We had arranged to meet alongside the farm track for Side Farm at 08:30am, I would have arrived first had I not missed the turn soon passing Rod coming in the opposite direction who beat me to the parking spaces. Just as we arrived it started to rain first lightly then heavily as we waited for David who unbeknown to us was already parked up outside Patterdale Primary School just around the corner. The heavy rain continued and wisely Rod opted to kit up on the passenger seat of his car while I ducked under my boot lid which kept me relatively dry while lacing up. The Farmer arrived with a huge bale of grass on the front of his tractor which he unloaded onto a waiting trailer close by, my car was obstructing his reversing manoeuver so I moved and parked my car behind David's while sighing across the car roofs "look at this rain"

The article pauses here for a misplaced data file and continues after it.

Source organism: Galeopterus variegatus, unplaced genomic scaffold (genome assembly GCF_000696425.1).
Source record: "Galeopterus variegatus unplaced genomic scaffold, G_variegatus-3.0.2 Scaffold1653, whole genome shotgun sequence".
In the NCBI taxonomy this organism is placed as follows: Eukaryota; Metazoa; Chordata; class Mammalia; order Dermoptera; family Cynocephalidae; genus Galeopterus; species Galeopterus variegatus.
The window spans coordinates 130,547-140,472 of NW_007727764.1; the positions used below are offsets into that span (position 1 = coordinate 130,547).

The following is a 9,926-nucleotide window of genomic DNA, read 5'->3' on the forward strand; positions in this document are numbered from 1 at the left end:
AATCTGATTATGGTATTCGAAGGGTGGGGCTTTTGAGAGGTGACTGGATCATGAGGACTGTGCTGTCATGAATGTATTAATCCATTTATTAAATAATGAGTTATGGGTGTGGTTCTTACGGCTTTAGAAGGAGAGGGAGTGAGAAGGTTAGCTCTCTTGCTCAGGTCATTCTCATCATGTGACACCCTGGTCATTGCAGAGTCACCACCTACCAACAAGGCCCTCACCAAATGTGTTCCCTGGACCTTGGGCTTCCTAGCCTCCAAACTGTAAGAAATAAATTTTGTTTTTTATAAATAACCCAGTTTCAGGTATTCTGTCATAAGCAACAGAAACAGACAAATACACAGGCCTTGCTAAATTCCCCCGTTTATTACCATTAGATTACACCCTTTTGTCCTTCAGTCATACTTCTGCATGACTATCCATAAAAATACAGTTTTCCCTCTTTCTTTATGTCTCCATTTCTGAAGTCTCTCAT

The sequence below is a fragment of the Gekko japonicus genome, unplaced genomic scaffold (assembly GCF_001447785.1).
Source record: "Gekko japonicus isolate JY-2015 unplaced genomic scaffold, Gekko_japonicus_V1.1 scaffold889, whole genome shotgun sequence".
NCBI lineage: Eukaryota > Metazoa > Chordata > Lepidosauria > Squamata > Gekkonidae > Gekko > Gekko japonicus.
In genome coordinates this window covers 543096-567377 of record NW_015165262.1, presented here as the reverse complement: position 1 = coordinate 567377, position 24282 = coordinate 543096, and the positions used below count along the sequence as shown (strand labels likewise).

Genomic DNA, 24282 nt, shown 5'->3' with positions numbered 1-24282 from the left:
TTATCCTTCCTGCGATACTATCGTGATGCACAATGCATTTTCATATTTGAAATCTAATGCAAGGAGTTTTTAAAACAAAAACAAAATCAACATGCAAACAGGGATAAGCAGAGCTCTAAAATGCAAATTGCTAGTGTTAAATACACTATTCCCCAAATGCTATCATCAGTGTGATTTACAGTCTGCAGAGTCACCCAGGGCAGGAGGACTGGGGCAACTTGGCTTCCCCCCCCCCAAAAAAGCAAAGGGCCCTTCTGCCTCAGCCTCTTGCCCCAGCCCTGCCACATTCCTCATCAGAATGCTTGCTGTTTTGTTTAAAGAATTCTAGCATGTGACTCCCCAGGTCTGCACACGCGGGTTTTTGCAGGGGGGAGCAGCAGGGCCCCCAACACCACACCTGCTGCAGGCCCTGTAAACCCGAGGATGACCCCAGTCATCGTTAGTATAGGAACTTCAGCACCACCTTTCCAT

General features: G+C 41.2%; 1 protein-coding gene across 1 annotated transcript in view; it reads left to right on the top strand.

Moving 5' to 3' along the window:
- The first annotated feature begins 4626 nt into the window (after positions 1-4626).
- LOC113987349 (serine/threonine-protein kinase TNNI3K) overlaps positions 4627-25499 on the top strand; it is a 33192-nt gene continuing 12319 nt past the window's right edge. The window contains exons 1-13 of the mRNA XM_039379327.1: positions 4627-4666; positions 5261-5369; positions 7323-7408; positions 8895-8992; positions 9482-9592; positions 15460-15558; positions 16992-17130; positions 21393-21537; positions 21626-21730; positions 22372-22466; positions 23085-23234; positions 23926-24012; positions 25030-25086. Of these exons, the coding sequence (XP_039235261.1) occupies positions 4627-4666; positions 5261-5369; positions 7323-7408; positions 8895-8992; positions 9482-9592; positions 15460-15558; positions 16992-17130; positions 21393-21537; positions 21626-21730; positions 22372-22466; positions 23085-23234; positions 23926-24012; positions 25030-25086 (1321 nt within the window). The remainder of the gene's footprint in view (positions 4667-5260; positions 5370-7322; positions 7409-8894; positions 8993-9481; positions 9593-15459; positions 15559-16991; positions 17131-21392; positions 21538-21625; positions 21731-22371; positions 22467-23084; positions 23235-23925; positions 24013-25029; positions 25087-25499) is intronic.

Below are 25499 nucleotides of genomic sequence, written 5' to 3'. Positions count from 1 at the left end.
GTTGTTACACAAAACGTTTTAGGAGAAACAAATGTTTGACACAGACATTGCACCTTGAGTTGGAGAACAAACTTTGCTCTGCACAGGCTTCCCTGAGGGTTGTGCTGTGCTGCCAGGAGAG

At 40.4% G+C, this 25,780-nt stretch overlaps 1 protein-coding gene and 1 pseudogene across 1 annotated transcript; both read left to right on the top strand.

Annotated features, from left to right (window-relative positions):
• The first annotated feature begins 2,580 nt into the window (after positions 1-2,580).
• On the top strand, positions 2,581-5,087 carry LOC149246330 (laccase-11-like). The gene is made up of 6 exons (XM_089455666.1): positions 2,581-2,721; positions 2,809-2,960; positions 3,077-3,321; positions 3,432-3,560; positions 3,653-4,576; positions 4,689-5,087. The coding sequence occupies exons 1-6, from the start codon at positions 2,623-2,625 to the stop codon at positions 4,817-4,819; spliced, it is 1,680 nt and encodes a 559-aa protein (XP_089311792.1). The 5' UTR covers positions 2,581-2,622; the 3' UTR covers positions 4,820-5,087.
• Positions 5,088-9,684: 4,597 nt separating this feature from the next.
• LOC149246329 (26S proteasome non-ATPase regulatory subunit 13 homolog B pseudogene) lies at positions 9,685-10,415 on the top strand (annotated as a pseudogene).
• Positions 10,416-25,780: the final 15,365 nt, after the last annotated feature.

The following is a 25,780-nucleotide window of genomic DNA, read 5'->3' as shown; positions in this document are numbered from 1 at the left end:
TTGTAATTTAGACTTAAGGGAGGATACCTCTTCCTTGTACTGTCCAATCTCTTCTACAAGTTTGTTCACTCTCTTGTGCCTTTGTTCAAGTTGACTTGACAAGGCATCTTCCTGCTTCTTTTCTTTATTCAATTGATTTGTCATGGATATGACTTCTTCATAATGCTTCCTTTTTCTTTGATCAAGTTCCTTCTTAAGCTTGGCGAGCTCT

Looking back over Rooking towards Patterdale, Birkhouse Moor and Sheffield Pike from the path below Boredale Hause.
Thankfully it had stopped raining by the time we reached Side Farm and it held off for the next hour or so which enabled us to catch up on gossip and in particular Rods visit to the Blencathra Centre where he had attended Alan Hinks movie premiere alongside guests such as Terry Abraham. It should have only took around half an hour to reach this point but down to stopping and chatting I reckon it was more like an hour.

Arnison Crag with Birks in the background.
Where the low cloud appears to pushing towards our direction.

The ruined remains of the Chapel, Boredale Hause.